- Transgender activist Miss Major Griffin-Gracy, Stonewall veteran and executive director of the Transgender Gender Variant Intersex Justice Project; said in video posted to her Twitter.

“These motherfuckers are only out to arrest, put us in jail, lock us up, beat us up, get us to suck their dick, and then kick us out of their car naked to go home. Happened to me twice, I know exactly what I’m talking about,” she shared.

And,.. Of Course.. You know our thoughts on the police.

We were really grateful to be able to spend some time with Miss Major when she came and visited D.C. this past January.

Our Call to Resistance

Sooooo Yes, It is a time for resistance, not “celebration” and despite some drinking that sour tea, we mostly seem to agree. But a resistance to what? To ban trans military service — Which ignores the grave injustices carried out by the U.S. military and the military industrial complex? Is it The Blue Wave Resistance? Is it a new version of the same neoliberal and colonialist forces that we sought to disrupt in the first place masked in a more edgy, “diverse” facade?

As No Justice No Pride takes action to continue Marsha and Sylvia’s legacies, we call on others to join us in our demands for holistic solutions based on abolitionist principles for those most on the margins in the LGBTQ Community — particularly for Black and brown trans women, non-binary, two-spirit, gender non-conforming and queer people of color; for those engaged in the sex trade, for those fleeing violence in other countries — often caused or escalated by US Military or Economic interventions and other violence, for those who are criminalized by the police and developer bought politicians, for indigenous communities fighting to preserve the Native sovereignty on unceded lands and for all the land defenders and water protectors — that target systemic forces and root causes.

Join Us

Whether it be your local Pride organization or another ‘well intentioned allied” institution complicit in white supremacy, we call on radical anti-racist trans and queer organizers to build, organize and mobilize to truly take our movement back to the roots!

Find out below on ways to plug in where you are located.

In DC — For many years, Capital Pride has ignored the concerns of queer, trans, Black, Latinx, and Two-Spirit communities in D.C. regarding its complicity with entities that harm LGBTQ2S people. Since March 2017, No Justice No Pride has been working to ensure that Capital Pride addresses our concerns. We’ve been dismissed many times, but over time we’ve been able to agree on some things and have gotten small victories as well as disappointment — many of the original demands that came out of the mobilization in 2017 have not been met.Read our brief summary on where things with Capital Pride is at.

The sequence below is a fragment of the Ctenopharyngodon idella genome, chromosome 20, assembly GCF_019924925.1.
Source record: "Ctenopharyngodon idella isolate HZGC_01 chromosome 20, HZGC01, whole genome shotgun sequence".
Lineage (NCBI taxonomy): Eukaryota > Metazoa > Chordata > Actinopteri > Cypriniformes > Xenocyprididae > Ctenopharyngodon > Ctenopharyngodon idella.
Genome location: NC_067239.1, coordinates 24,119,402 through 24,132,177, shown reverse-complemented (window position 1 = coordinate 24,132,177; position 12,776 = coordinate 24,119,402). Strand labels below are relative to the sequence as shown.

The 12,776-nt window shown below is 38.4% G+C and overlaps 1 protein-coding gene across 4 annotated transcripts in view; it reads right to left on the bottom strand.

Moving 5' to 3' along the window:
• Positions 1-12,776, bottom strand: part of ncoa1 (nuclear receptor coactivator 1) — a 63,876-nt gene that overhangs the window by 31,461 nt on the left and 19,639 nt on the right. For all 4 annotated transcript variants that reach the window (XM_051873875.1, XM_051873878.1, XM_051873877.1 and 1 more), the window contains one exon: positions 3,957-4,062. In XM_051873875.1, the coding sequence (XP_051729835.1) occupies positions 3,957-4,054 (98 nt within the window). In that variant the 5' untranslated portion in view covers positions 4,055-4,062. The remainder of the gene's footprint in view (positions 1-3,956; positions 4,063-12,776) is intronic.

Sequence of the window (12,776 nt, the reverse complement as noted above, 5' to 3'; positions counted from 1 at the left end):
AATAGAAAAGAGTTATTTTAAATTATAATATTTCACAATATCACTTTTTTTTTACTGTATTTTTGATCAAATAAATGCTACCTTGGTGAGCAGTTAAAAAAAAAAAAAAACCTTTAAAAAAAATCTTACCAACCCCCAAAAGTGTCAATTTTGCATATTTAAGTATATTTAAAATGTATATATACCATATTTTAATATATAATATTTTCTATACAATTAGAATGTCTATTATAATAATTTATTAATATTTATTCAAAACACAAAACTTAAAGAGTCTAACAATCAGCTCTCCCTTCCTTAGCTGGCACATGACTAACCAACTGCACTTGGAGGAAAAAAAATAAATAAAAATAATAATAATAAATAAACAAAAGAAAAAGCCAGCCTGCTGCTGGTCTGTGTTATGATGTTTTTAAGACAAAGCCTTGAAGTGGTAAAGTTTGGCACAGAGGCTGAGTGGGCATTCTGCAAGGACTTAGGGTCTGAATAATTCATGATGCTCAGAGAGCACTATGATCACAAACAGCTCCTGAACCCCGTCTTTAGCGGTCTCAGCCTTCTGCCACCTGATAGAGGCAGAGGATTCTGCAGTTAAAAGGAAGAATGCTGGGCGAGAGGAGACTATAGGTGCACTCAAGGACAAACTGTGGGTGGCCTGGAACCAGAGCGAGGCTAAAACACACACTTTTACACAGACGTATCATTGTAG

This year we will be mobilizing again in DC, while it may not be targeting Capital Pride, it will target systemic forces and root causes.

We are formalizing our plans, and for now that is all we can say aside from stay tuned for announcements for involvement in for our Action Camp this spring and to sign up for alerts on how you can plug into that planning below:

Elsewhere —

Did you organize a pride disruption in past years? Looking to make changes in your local pride or LGBTQ2S Movement this year? Have you started a No Justice No Pride group in your area? We want to connect with you. We’re working on building out a network of folks working to make changes around pride in their communities and want to know where are folks are! Let’s share tactics, strategies and resources. Please fill out this form for more.

About No Justice No Pride: No Justice No Pride is a collective of organizers and activists from across the District of Columbia. We exist to end the LGBT movement’s complicity with systems of oppression that further marginalize queer and trans individuals. Our members are black, brown, queer, trans, gender nonconforming, bisexual, indigenous, two-spirit, formerly incarcerated, disabled, white allies and together we recognize that there can be no pride for some of us without liberation for all of us.

About NJNP’s Trans Justice Program: Since its inception The Trans Justice program has been involved in coalitions around Decriminalizing Sex Work and Fare Evasion as well as other community safety oriented coalitions. Over the past year we’ve adjusted more and more to focusing on Emergency Rapid Response Support and mutual aid for TPOC: including housing, emergency care support, fundraising, legal support, and employment help.

About The NJNP Collective: Violence against sex workers often go unreported and unaddressed. Homelessness greatly exacerbates the violence an individual can experience as well as the dependency on the sex trade itself. We know this well at the NJNP Collective — which was created as an intentional community home for Trans current and former sexworkers in search of safe housing… read more